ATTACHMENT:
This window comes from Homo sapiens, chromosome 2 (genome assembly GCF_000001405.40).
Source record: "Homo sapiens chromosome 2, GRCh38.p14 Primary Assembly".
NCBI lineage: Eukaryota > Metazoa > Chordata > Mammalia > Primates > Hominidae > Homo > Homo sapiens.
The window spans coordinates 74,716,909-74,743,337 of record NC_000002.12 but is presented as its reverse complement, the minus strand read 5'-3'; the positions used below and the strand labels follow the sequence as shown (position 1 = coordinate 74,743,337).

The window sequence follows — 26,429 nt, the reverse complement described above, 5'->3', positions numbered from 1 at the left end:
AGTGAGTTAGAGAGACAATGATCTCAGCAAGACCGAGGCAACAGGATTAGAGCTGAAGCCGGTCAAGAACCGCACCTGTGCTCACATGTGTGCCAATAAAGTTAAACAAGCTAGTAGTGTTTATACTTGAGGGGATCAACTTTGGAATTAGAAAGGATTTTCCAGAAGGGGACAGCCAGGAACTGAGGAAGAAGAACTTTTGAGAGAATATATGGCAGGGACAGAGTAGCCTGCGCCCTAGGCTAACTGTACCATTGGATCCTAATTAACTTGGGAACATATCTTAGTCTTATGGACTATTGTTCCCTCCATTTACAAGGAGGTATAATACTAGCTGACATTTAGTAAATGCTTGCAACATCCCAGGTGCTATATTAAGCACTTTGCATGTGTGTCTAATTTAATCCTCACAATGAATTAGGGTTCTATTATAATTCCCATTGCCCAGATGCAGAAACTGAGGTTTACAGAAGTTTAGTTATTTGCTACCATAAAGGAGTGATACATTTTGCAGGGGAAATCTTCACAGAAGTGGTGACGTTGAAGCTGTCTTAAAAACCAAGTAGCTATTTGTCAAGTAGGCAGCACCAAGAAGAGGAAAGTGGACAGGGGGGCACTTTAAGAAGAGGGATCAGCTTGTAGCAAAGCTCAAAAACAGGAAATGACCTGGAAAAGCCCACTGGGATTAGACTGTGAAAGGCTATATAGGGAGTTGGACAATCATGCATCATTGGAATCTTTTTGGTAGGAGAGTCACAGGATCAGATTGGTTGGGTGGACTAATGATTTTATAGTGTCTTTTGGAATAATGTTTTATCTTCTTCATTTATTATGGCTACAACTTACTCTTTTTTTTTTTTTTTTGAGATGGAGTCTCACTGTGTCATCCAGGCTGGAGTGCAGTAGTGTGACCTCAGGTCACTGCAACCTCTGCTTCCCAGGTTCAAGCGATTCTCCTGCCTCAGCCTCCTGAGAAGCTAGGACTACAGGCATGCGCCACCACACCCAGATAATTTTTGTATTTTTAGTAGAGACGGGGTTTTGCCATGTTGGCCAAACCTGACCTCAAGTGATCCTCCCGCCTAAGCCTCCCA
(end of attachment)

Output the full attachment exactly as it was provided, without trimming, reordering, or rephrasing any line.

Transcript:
This window comes from Homo sapiens, chromosome 2 (genome assembly GCF_000001405.40).
Source record: "Homo sapiens chromosome 2, GRCh38.p14 Primary Assembly".
NCBI lineage: Eukaryota > Metazoa > Chordata > Mammalia > Primates > Hominidae > Homo > Homo sapiens.
The window spans coordinates 74,716,909-74,743,337 of record NC_000002.12 but is presented as its reverse complement, the minus strand read 5'-3'; the positions used below and the strand labels follow the sequence as shown (position 1 = coordinate 74,743,337).

The window sequence follows — 26,429 nt, the reverse complement described above, 5'->3', positions numbered from 1 at the left end:
AGTGAGTTAGAGAGACAATGATCTCAGCAAGACCGAGGCAACAGGATTAGAGCTGAAGCCGGTCAAGAACCGCACCTGTGCTCACATGTGTGCCAATAAAGTTAAACAAGCTAGTAGTGTTTATACTTGAGGGGATCAACTTTGGAATTAGAAAGGATTTTCCAGAAGGGGACAGCCAGGAACTGAGGAAGAAGAACTTTTGAGAGAATATATGGCAGGGACAGAGTAGCCTGCGCCCTAGGCTAACTGTACCATTGGATCCTAATTAACTTGGGAACATATCTTAGTCTTATGGACTATTGTTCCCTCCATTTACAAGGAGGTATAATACTAGCTGACATTTAGTAAATGCTTGCAACATCCCAGGTGCTATATTAAGCACTTTGCATGTGTGTCTAATTTAATCCTCACAATGAATTAGGGTTCTATTATAATTCCCATTGCCCAGATGCAGAAACTGAGGTTTACAGAAGTTTAGTTATTTGCTACCATAAAGGAGTGATACATTTTGCAGGGGAAATCTTCACAGAAGTGGTGACGTTGAAGCTGTCTTAAAAACCAAGTAGCTATTTGTCAAGTAGGCAGCACCAAGAAGAGGAAAGTGGACAGGGGGGCACTTTAAGAAGAGGGATCAGCTTGTAGCAAAGCTCAAAAACAGGAAATGACCTGGAAAAGCCCACTGGGATTAGACTGTGAAAGGCTATATAGGGAGTTGGACAATCATGCATCATTGGAATCTTTTTGGTAGGAGAGTCACAGGATCAGATTGGTTGGGTGGACTAATGATTTTATAGTGTCTTTTGGAATAATGTTTTATCTTCTTCATTTATTATGGCTACAACTTACTCTTTTTTTTTTTTTTTTGAGATGGAGTCTCACTGTGTCATCCAGGCTGGAGTGCAGTAGTGTGACCTCAGGTCACTGCAACCTCTGCTTCCCAGGTTCAAGCGATTCTCCTGCCTCAGCCTCCTGAGAAGCTAGGACTACAGGCATGCGCCACCACACCCAGATAATTTTTGTATTTTTAGTAGAGACGGGGTTTTGCCATGTTGGCCAAACCTGACCTCAAGTGATCCTCCCGCCTAAGCCTCCCA